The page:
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Nevada education officials identify 78 failing schools

Nevada education officials released a list of 78 underperforming schools Friday, a day after Gov. Brian Sandoval proposed a plan for the state to take over failing schools and operate them as charter schools.

The list includes 49 Clark County School District campuses or independent public charter schools sponsored by the district.

“We have too many schools in our state that are underperforming,” said Dale Erquiaga, state superintendent of public instruction.

The list represents more than 10 percent of Nevada’s 724 public schools.

“That makes me sad,” Erquiaga said.

He said his agency too often has focused on schools with one- or two-star ratings under the Nevada School Performance Framework, while giving little attention to those with the more obscure federal designations of “priority” and “focus.”

“That is why I decided to publish a full list,” the state superintendent said.

The new list includes all one-star, priority and focus schools in the state. All three categories denote persistent underperformance.

“Part of our strategy has been to now shine a light on all underperforming schools,” Erquiaga said.

Pat Skorkowsky, Clark County School District superintendent, said he was surprised that the state relied on old data in placing some schools on the list. Priority and focus schools are identified every three years.

Skorkowsky encouraged the state to update the data yearly “to ensure that we are making the right decisions about these schools.”

Erquiaga said every school on the list belongs on the list.

“Superintendent Skorkowsky and the Clark County School District are working hard in these underperforming schools,” Erquiaga said. “Our intention is to help them work even harder.”

In his State of the State address Thursday, Sandoval called on lawmakers to pass a large tax increase to fund about a dozen new or expanded education initiatives.

“I submit to you this evening that an education system for this century requires bold new ideas to meet the reality of our time,” the governor said in his address. “I am asking the Legislature to join me in beginning the work of comprehensive modernization of our education system to meet the needs of today’s students and the new Nevada.”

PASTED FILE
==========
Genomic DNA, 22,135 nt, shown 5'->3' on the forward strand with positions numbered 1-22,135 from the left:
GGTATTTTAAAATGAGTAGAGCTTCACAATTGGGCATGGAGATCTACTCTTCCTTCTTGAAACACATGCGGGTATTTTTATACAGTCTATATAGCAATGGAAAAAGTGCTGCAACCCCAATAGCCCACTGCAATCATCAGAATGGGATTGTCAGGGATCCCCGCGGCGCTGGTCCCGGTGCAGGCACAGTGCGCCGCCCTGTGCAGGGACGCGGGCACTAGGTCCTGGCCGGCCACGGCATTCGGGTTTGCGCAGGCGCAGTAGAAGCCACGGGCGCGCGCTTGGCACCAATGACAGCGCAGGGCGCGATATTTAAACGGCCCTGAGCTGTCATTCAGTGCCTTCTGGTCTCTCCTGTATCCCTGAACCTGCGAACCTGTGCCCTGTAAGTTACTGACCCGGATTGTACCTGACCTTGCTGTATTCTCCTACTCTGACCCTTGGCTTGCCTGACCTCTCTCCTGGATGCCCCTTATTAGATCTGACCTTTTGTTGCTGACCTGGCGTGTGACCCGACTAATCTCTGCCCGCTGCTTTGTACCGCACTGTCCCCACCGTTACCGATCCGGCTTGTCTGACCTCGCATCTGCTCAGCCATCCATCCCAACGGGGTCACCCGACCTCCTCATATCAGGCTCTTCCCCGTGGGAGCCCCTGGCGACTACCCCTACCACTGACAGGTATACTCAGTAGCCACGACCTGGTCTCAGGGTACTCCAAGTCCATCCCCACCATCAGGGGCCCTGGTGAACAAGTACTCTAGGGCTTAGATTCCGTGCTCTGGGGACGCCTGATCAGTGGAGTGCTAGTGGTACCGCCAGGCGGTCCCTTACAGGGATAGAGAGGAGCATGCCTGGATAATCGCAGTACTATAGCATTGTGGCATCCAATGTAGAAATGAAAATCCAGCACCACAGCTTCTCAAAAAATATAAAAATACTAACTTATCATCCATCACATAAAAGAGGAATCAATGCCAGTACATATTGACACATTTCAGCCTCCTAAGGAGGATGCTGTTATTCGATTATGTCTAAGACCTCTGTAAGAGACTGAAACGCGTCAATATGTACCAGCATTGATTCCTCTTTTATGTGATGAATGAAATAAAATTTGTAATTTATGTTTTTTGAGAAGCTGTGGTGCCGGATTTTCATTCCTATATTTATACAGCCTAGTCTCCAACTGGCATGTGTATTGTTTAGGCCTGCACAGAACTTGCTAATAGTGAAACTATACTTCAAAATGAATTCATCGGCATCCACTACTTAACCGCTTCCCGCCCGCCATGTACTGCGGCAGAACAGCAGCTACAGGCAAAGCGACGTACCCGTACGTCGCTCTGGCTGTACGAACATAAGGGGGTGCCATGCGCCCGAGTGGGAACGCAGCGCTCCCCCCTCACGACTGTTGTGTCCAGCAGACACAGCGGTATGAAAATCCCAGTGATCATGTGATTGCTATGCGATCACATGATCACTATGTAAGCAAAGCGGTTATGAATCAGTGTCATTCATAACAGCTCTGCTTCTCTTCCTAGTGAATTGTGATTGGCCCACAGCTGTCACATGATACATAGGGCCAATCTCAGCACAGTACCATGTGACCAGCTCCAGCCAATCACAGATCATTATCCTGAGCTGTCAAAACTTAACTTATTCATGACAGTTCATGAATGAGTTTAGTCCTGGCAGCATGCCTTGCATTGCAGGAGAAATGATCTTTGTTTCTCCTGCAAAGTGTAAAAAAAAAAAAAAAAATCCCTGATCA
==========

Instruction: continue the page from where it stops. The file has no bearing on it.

Nevada’s high school graduation rate for years has been among the lowest in the nation.

Among Sandoval’s proposals Thursday was a program for the state to take over failing schools and operate them as charter schools without any collective bargaining rules for teachers or administrators.

“In addition to new funding, the governor has proposed an achievement school district, an entirely new approach to school improvement, to ensure that our system of public education will be able to achieve the results our students and communities deserve,” Erquiaga said in a statement. “If operational by school year 2016-17, the achievement district could manage a number of the 78 schools we are identifying today.”

Pedro Martinez, a former Clark County schools deputy superintendent who was forced out of his Washoe superintendent position by the elected School Board, was named by Sandoval to help with the initiative as a superintendent in residence with the Nevada Department of Education.

According to Erquiaga’s statement, Martinez will begin meeting with Nevada Department of Education staff next week and will not be paid with state dollars. Private donations will be raised to fund the work of developing the achievement school district.

Erquiaga said the achievement district will require legislation, which has not yet been drafted.

“It’s critical that the existing school districts, families and communities work with the state department to improve these schools,” he said. “This is not an adversarial relationship. This is about improving the lives of generations of students.”

Skorkowsky said he does not yet know the specifics of Sandoval’s plan for the underperforming schools.

“I am very open to working with the state superintendent on the design of what this will be and how we can support the work that the state is willing to do,” he said.

Contact reporter Carri Geer Thevenot at cgeer@reviewjournal.com or 702-384-8710. Find her on Twitter: @CarriGeer.

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